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Devices down, brushes up: At this paint and sip business, tech blends into the background

You don’t need a sommelier to endorse pairing wine with art—the success of the paint and sip industry is confirmation enough. But while the concept of holding a paintbrush in one hand and a drink in the other seems like a no-brainer today, it was almost unheard of back in 2007, when Painting with a Twist founders Cathy Deano and Renee Maloney held their first paint-and-sip event.

Now the largest and fastest-growing paint-and-sip franchise in the United States, Painting with a Twist had humble beginnings. “We thought we would open one little studio in Mandeville, Louisiana,” says Deano. Ten million paintings and 340 franchises later, Painting with a Twist has stretched far beyond its small-town Southern roots.

A photo of Painting with a Twist co-founders Cathy Deano and Renee Maloney.
Painting with a Twist co-founders Cathy Deano and Renee Maloney.

Forty minutes north of its famous neighbor, New Orleans, Mandeville is Painting with a Twist’s headquarters, and the little city Deano and Maloney call home. The two women, both Louisiana natives, met there more than a decade ago while volunteering in their children’s kindergarten class, and have been friends ever since.

In 2007, their city was still struggling with the devastation Hurricane Katrina had caused two years earlier, and Deano and Maloney felt called to do something to help bring hope back to their community.

When a friend suggested they organize art classes to raise people’s spirits, they decided to go for it. After all, Deano was already the president of the local art association and says she’s always been a creative person, and Maloney could offer practical business experience from helping run her family’s orthodontist practice.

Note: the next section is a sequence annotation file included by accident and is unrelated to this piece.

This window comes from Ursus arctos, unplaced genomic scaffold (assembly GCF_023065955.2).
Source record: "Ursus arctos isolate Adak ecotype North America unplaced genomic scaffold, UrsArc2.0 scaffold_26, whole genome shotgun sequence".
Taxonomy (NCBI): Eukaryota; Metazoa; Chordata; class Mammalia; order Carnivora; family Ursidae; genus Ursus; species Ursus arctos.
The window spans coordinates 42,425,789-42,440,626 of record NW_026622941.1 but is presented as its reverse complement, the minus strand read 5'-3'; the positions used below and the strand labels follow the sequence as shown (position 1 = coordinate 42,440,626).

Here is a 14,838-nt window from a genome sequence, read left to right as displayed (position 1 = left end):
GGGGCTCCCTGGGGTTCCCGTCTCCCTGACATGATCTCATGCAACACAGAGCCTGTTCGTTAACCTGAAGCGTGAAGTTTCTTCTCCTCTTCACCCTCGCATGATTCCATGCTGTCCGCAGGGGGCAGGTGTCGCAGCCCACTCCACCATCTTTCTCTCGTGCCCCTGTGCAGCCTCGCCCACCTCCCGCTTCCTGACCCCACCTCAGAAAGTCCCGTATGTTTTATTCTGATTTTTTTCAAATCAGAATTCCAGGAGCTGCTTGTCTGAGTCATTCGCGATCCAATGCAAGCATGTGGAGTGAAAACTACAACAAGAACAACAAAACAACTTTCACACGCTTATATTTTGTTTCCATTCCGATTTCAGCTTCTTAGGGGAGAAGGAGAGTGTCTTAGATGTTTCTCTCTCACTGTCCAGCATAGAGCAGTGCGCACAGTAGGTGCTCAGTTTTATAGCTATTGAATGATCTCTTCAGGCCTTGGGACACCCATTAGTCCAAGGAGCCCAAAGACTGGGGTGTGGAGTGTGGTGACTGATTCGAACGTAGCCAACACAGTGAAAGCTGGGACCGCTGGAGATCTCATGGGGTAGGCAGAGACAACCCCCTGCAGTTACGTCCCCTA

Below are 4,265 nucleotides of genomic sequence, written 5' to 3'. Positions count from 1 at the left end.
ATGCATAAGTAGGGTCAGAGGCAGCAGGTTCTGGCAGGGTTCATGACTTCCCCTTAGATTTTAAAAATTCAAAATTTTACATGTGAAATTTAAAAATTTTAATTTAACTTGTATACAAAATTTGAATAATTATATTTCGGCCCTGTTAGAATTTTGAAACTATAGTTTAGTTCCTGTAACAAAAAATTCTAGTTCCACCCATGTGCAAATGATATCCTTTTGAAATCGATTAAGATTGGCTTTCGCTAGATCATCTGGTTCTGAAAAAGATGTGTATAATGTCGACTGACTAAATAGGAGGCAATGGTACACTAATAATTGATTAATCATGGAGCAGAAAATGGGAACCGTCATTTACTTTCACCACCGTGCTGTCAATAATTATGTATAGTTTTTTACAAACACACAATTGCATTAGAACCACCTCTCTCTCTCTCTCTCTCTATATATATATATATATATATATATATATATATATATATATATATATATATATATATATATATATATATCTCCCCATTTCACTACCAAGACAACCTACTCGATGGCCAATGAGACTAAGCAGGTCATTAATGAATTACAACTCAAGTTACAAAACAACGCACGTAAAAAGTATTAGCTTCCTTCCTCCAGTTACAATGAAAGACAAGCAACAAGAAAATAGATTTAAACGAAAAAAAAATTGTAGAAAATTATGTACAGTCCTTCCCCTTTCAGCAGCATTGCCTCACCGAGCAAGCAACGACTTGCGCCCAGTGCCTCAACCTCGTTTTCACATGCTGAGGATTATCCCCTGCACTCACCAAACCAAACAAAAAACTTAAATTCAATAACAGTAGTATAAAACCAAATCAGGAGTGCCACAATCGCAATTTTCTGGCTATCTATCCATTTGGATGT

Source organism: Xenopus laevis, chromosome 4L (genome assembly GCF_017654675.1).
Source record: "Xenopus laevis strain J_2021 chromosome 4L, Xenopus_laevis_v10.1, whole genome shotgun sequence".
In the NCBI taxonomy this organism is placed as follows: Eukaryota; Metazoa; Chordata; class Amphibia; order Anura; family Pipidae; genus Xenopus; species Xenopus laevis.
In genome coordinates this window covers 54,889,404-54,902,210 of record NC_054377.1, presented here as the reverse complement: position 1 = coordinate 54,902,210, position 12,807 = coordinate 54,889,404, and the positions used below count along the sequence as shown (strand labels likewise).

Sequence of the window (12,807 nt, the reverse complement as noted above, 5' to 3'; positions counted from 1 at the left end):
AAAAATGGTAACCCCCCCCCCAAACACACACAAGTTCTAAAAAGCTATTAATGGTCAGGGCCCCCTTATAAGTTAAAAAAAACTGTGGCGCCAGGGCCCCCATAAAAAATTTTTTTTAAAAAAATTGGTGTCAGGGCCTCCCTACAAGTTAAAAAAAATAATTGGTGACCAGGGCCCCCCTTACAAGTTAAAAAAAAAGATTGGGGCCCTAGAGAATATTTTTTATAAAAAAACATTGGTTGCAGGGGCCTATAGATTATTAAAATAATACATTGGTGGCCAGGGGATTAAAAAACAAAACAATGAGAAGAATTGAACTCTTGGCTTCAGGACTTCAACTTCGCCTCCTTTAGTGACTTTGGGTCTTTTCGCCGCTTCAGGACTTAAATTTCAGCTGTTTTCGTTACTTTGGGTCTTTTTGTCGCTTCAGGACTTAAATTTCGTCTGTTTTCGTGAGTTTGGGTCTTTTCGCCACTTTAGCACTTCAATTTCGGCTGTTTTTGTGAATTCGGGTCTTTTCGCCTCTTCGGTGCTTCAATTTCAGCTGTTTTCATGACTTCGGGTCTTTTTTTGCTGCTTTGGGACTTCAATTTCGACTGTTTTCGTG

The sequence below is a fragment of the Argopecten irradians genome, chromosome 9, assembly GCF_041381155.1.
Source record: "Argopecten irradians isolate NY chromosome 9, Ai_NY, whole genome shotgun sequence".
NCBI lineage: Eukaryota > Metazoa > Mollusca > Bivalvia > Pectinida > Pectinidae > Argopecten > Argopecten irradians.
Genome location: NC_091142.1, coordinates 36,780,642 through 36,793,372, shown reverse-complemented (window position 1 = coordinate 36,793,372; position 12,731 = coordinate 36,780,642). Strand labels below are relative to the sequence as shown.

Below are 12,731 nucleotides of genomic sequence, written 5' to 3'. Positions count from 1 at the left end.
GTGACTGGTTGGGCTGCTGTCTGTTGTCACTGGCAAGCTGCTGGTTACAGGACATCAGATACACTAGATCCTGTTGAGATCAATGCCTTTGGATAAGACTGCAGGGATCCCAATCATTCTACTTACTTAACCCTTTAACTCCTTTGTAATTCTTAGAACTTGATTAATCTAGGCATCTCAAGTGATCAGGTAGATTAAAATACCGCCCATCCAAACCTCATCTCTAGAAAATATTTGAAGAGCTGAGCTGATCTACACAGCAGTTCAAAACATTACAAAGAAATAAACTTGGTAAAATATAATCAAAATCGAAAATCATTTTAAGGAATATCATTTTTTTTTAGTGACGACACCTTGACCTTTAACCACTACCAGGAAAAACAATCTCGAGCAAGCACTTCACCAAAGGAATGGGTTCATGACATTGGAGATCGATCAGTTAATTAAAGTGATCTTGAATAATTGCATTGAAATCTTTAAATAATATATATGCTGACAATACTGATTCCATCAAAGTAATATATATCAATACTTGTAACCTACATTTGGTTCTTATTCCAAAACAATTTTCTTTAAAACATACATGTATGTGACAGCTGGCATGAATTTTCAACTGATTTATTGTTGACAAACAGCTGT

Neither Deano nor Maloney were artists, so they recruited an art teacher friend to lead the class, then picked up supplies at a craft store and took a leap of faith. After the first class, “We asked everybody, ‘would you come back and do it again?’ and they said yes. And then we said, ‘would you pay for it?’ and they said ‘yes,’” Deano recalls. The idea for a small business was born.

At the time, Deano felt it was “no big deal,” but within their first year they realized they were onto something. The ‘a-ha!’ moment came one brutally hot night when the power went out in the middle of a class. Deano and Maloney told students they could set their paintings aside and come back a different night for a free class to finish. But the students wanted to stay.

“Neither Renee or I are artists, so we were like, ‘Oh my gosh, there’s something bigger going on here,’” Deano says.

Two of the participants parked their cars to face the studio windows, and the class finished their paintings in the glow of the headlights. “We asked them, ‘why are you doing this?’” Deano says, “and they said, ‘you don’t understand. When we’re here, we don’t think about our husbands, our kids, the storm, our jobs—all we think about is our painting and getting it done.”

That night was their epiphany that the paint-and-sip business wasn’t just about painting and sipping—it was an escape from the hustle and bustle of everyday life.